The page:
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Darrell P. McCrory

Obituary
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June 21, 1922 - June 2, 2013
Founding Partner, Monteleone and McCrory, LLP Darrell P. McCrory passed away on June 2, 2013, nineteen days shy of his 91st birthday after living a full and exemplary life that included courageous service in the U.S. Army during World War II, an outstanding career as a lawyer and a loving, caring relationship with his family and friends. The son of Raymond John McCrory and Mabel Packard McCrory, Darrell was born in Milwaukee, Wisconsin on June 21, 1922. He graduated from high school in 1939 and attended the University of Wisconsin-Madison for two years. Darrell enlisted in the U.S. Army on March 3, 1942, with a strong commitment to serve his country during World War II. He was commissioned in September 1942 and served as an Anti-Aircraft and Infantry Officer for 26 months in North Africa, Sicily and Italy, participating in the beachhead landings in Sicily and Anzio, Italy. He was awarded the Silver Star in the fall of 1944. During an offensive to capture Mount Cauala, Italy, when there was an urgent need for information regarding the location and strength of enemy positions, Darrell volunteered to take a patrol behind German lines to collect needed information and, if possible, return with a German prisoner. Because the patrol's presence was detected by the German army, it was necessary to remain behind enemy lines for eight days, eluding capture and collecting information under very challenging conditions. The patrol returned to U.S. lines with no casualties, vital information and a German prisoner. Darrell received the Silver Star for his courage, intelligence and leadership that prevented the patrol's capture and enabled the collection of "exceptionally important information" to support the offensive. After the war ended, Darrell completed his undergraduate studies at the University of Wisconsin-Madison, with a Major in Economics and a Minor in Political Science, and moved to California to attend Stanford Law School. Following graduation from law school in 1949, he was hired by the Los Angeles City Attorney's office where he represented the Department of Water & Power. During the 1950s he represented the Department in defense of a large claim made by a contractor who had constructed part of the project that diverted water from the Owens River in the Eastern Sierras and transported it by aqueduct to the San Fernando Valley in northern Los Angeles. The contractor was represented by Stephen Monteleone, who had been practicing law in Southern California since 1909. The case settled, but Monteleone was so impressed by the young lawyer who had opposed him that he offered to form a partnership with Darrell, and in 1958 the law firm of Monteleone & McCrory was born. The firm was a success from the start and steadily grew, with headquarters in downtown Los Angeles and an office in Santa Ana. Darrell represented contractors in many major public works projects in the ensuing years, including: the Atlas and Minuteman missile silos constructed during the Cold War years; the Feather River project, a system of dams, tunnels and canals that transported water from northern to southern California; the BART system in the Bay Area and the WMATA system in Washington, D.C.; the Federal Highway program that built Interstate 5 in California, Oregon and Washington; the Federal Clean Water Program that built tunnels to improve water quality in cities bordering the Great Lakes; the system of dams and tunnels built by the Bureau of Reclamation of the Department of the Interior throughout the western states, and other construction projects too numerous to mention. Over his career, he received prestigious awards for excellence in service to the construction industry. He led the management of Monteleone and McCrory until he retired in 1991 and is remembered fondly and with great respect by everyone in the firm. He was affectionately called "Chief" and, more often, "Mac." Under his guidance Monteleone and McCrory thrived and emerged as one of the premiere advocates of the California construction industry. His honesty and morality set the standard for the firm and, as noted in a plaque presented at his retirement, helped make it a place "where we can all be the best attorneys possible." Mac was committed to the welfare of his numerous clients, but he also took the time to look after the welfare of the firm and its employees. He cared deeply for the people he worked with, had a gift for recognizing value in people and used that talent to guide and develop successful careers. He also created a pleasant work atmosphere for everyone. His infectious laughter frequently could be heard in the hallways of the office. Mac retired with a reputation befitting only the most effective and influential members of the legal profession. Darrell was devoted to his family. He especially enjoyed cruises on the family yacht, deep sea fishing and water sports with his wife Helen Maynard McCrory, whom he married in 1956, and their son, Stephen. After retirement, he traveled abroad to encounter new experiences. Darrell was laid to rest at the Glendale Forest Lawn Cemetery beside Helen and Stephen, who both predeceased him. He is survived by a sister, Marilyn McCrory Dawson, Atlanta, GA, and a brother, John P. McCrory, Santa Monica, CA.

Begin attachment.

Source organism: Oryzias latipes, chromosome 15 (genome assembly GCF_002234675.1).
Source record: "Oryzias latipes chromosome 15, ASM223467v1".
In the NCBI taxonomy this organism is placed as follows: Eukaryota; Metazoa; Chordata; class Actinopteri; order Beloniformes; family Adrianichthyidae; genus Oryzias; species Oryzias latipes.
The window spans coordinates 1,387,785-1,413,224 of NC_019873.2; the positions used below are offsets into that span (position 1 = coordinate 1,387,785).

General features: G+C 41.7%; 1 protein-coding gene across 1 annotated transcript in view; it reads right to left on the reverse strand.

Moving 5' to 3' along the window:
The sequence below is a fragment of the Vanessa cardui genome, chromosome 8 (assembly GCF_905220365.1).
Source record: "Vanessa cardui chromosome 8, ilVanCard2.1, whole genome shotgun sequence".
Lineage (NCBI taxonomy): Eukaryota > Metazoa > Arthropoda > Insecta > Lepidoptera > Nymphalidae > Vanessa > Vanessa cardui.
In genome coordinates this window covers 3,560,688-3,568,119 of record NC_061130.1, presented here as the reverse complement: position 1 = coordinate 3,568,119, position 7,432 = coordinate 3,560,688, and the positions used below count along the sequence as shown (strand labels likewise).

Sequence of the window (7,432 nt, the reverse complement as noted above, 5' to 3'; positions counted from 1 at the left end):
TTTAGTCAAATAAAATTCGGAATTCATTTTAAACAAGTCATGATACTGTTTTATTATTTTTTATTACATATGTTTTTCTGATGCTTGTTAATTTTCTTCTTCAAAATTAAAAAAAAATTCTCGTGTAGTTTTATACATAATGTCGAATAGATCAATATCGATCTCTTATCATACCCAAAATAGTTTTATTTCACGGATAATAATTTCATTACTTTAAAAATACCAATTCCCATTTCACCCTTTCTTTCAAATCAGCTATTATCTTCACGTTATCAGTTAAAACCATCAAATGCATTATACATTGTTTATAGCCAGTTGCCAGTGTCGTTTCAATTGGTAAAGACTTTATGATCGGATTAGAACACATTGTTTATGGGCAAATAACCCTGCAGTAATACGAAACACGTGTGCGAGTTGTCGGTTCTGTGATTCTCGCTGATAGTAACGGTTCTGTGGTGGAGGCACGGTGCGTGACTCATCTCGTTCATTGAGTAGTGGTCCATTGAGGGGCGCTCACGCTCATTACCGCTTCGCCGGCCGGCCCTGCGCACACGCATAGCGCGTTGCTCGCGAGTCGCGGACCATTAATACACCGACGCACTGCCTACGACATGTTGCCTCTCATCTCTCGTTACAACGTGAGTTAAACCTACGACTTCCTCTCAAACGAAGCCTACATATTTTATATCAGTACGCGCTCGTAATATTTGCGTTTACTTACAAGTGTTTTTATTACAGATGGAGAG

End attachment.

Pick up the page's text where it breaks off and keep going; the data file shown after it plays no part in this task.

Published in the Los Angeles Times on June 23, 2013
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